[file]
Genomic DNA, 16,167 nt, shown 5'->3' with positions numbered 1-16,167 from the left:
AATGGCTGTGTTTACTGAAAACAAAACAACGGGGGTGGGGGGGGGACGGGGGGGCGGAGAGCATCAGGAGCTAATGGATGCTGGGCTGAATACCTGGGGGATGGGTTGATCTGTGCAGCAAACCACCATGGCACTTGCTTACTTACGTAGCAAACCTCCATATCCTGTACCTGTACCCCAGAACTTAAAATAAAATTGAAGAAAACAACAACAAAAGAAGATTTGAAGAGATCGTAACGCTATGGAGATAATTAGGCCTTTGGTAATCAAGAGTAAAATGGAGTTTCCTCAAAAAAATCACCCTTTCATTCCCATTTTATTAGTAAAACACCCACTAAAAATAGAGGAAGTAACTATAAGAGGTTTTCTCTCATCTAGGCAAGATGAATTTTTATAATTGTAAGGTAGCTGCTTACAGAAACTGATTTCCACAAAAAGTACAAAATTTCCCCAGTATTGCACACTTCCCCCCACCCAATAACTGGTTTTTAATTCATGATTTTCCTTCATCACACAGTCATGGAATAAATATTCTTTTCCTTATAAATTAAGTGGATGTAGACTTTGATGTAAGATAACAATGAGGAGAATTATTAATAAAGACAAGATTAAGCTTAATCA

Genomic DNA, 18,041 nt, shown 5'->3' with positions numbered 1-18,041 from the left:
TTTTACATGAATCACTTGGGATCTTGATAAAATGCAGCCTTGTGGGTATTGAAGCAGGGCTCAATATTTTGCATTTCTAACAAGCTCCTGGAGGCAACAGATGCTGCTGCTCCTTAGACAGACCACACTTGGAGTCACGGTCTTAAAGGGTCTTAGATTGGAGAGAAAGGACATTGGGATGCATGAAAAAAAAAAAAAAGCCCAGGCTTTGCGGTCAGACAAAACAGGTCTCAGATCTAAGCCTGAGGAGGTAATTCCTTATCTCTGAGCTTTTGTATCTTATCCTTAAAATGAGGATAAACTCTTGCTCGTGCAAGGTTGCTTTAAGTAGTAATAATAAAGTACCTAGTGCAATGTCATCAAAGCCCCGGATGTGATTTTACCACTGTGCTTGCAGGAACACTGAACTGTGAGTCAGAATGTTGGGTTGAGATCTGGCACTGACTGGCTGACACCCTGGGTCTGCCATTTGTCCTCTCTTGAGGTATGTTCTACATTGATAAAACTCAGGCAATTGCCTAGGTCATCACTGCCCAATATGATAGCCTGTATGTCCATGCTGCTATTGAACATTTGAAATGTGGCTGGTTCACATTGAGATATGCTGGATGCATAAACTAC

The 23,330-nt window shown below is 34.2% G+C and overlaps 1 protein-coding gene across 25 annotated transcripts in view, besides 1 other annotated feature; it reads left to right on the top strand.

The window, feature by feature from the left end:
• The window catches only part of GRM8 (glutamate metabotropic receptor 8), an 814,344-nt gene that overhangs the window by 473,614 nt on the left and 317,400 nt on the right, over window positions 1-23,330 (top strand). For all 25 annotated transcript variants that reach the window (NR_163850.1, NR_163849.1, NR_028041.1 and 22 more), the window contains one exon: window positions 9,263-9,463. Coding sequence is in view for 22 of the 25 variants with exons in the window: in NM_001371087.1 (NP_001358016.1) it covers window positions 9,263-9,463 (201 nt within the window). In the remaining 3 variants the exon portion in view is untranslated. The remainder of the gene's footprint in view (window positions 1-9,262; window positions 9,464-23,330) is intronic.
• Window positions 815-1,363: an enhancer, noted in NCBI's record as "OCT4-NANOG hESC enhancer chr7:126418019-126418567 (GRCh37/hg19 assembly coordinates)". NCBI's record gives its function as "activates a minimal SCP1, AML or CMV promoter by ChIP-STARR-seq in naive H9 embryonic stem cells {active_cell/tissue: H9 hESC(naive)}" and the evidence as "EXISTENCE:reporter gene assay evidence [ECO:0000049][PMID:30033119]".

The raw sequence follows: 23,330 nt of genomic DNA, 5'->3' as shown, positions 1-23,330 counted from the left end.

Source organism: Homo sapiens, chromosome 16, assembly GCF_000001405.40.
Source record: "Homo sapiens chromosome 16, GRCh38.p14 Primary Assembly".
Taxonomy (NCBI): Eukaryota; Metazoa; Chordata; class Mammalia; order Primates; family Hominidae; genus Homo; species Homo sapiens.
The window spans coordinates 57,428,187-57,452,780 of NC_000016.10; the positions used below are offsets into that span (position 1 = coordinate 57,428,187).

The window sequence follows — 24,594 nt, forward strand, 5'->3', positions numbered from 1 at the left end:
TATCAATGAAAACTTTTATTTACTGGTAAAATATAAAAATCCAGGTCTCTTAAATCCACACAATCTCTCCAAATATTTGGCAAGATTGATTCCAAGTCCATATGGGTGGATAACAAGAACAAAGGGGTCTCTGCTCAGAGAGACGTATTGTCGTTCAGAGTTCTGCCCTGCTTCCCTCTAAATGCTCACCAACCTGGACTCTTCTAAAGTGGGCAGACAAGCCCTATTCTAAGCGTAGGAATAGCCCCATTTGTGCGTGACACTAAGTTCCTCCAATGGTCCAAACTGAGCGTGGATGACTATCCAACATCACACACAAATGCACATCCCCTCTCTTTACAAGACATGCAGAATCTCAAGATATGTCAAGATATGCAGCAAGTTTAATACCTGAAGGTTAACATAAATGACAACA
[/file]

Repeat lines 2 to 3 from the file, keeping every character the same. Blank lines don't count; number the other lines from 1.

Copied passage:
AATGGCTGTGTTTACTGAAAACAAAACAACGGGGGTGGGGGGGGGACGGGGGGGCGGAGAGCATCAGGAGCTAATGGATGCTGGGCTGAATACCTGGGGGATGGGTTGATCTGTGCAGCAAACCACCATGGCACTTGCTTACTTACGTAGCAAACCTCCATATCCTGTACCTGTACCCCAGAACTTAAAATAAAATTGAAGAAAACAACAACAAAAGAAGATTTGAAGAGATCGTAACGCTATGGAGATAATTAGGCCTTTGGTAATCAAGAGTAAAATGGAGTTTCCTCAAAAAAATCACCCTTTCATTCCCATTTTATTAGTAAAACACCCACTAAAAATAGAGGAAGTAACTATAAGAGGTTTTCTCTCATCTAGGCAAGATGAATTTTTATAATTGTAAGGTAGCTGCTTACAGAAACTGATTTCCACAAAAAGTACAAAATTTCCCCAGTATTGCACACTTCCCCCCACCCAATAACTGGTTTTTAATTCATGATTTTCCTTCATCACACAGTCATGGAATAAATATTCTTTTCCTTATAAATTAAGTGGATGTAGACTTTGATGTAAGATAACAATGAGGAGAATTATTAATAAAGACAAGATTAAGCTTAATCA

Genomic DNA, 18,041 nt, shown 5'->3' with positions numbered 1-18,041 from the left: